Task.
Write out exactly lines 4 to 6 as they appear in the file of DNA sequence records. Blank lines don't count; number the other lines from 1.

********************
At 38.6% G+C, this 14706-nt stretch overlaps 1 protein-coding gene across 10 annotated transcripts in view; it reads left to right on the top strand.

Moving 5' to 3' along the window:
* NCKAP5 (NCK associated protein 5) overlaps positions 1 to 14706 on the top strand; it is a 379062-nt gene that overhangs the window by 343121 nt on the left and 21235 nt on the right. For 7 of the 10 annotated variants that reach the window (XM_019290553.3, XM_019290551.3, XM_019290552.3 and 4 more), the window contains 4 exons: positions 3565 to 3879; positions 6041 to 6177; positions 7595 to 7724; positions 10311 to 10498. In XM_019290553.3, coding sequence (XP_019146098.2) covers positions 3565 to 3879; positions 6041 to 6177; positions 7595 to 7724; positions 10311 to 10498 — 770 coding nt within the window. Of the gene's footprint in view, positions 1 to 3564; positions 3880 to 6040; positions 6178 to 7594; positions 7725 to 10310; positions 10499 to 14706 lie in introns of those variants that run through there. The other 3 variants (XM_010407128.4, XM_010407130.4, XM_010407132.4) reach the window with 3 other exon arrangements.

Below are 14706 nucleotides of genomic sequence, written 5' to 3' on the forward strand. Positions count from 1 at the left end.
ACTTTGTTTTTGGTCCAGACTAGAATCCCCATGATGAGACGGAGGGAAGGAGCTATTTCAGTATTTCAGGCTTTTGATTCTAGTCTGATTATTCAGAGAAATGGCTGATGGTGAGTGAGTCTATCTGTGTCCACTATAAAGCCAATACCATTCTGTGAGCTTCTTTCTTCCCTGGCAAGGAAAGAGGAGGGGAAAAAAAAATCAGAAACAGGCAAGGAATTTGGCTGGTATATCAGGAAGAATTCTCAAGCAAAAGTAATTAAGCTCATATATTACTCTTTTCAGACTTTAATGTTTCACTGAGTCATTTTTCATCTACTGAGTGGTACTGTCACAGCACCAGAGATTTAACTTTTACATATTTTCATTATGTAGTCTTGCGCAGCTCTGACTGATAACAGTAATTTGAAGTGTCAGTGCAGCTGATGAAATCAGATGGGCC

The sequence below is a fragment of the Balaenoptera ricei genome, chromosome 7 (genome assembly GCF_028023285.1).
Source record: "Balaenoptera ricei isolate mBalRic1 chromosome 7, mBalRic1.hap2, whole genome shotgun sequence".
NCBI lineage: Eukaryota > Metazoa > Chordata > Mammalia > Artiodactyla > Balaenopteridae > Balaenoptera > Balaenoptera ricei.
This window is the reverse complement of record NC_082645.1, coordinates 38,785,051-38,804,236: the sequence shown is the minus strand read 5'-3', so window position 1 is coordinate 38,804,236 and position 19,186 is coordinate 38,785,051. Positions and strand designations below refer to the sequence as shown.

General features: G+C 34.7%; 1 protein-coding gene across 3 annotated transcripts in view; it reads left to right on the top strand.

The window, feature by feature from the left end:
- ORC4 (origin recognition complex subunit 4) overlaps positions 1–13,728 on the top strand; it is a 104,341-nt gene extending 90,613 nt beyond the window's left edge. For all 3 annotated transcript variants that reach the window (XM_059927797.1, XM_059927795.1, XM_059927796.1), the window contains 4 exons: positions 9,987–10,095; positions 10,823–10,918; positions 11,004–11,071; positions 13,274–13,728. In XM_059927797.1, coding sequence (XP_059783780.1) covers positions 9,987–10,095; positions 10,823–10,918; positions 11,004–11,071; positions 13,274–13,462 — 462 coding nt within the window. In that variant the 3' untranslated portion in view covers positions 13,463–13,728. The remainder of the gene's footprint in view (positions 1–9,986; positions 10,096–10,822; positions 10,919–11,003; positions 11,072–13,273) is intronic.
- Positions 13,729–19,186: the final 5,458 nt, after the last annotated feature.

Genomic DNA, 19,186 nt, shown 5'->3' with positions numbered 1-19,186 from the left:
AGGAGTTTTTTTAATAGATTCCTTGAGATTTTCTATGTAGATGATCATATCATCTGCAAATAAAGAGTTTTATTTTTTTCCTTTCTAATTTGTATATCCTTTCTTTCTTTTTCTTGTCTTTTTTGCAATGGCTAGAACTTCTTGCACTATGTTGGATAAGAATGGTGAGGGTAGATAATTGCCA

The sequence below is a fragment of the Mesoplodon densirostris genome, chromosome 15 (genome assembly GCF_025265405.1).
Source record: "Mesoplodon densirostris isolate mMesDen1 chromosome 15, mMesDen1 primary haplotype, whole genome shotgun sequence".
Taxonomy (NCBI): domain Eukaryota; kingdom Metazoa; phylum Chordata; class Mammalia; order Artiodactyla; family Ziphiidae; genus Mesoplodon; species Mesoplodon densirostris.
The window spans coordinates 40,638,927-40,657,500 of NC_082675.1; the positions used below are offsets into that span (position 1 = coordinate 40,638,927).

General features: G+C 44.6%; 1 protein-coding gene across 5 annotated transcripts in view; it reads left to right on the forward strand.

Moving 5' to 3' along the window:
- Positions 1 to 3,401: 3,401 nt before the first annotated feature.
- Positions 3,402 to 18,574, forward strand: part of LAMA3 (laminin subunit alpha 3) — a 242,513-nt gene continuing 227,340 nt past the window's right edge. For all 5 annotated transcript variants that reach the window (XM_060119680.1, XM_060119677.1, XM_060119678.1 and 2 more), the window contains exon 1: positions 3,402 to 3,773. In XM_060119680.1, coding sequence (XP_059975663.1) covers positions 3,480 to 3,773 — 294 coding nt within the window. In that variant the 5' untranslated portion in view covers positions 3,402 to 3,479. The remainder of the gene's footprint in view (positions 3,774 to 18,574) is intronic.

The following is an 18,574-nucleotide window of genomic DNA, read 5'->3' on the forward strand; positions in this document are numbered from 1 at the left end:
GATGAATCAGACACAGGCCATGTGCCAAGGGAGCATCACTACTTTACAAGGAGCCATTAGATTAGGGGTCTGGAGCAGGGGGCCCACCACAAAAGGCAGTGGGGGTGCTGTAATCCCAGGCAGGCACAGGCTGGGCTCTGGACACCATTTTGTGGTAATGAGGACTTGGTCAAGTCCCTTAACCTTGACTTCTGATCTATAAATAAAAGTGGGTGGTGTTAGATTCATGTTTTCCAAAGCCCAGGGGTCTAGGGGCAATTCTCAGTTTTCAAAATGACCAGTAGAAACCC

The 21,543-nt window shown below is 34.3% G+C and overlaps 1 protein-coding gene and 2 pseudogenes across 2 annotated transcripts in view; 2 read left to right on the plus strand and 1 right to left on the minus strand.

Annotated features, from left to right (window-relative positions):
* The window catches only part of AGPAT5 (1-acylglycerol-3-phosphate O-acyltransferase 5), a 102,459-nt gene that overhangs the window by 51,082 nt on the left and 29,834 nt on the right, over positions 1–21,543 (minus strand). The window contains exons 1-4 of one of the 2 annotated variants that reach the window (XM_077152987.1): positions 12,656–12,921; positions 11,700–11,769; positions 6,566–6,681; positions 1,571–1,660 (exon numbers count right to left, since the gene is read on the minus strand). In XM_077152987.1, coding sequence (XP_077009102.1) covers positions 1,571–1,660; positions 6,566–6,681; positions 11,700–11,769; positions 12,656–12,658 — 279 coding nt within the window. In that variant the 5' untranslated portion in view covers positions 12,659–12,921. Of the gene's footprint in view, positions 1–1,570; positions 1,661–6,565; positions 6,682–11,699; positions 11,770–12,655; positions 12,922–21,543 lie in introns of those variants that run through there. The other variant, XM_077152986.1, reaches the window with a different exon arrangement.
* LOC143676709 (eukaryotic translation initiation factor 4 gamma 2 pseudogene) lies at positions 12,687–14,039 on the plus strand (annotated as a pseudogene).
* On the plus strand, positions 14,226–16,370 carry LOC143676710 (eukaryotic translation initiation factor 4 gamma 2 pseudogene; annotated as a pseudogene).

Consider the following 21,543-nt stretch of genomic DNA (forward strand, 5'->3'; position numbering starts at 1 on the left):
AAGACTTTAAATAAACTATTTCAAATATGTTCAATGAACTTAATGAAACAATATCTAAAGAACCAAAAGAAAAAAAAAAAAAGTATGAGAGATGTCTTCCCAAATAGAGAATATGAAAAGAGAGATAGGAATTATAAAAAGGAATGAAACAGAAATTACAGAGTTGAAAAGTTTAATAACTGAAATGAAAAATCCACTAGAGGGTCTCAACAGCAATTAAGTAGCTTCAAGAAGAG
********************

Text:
Below are 14706 nucleotides of genomic sequence, written 5' to 3' on the forward strand. Positions count from 1 at the left end.
ACTTTGTTTTTGGTCCAGACTAGAATCCCCATGATGAGACGGAGGGAAGGAGCTATTTCAGTATTTCAGGCTTTTGATTCTAGTCTGATTATTCAGAGAAATGGCTGATGGTGAGTGAGTCTATCTGTGTCCACTATAAAGCCAATACCATTCTGTGAGCTTCTTTCTTCCCTGGCAAGGAAAGAGGAGGGGAAAAAAAAATCAGAAACAGGCAAGGAATTTGGCTGGTATATCAGGAAGAATTCTCAAGCAAAAGTAATTAAGCTCATATATTACTCTTTTCAGACTTTAATGTTTCACTGAGTCATTTTTCATCTACTGAGTGGTACTGTCACAGCACCAGAGATTTAACTTTTACATATTTTCATTATGTAGTCTTGCGCAGCTCTGACTGATAACAGTAATTTGAAGTGTCAGTGCAGCTGATGAAATCAGATGGGCC

The sequence below is a fragment of the Balaenoptera ricei genome, chromosome 7 (genome assembly GCF_028023285.1).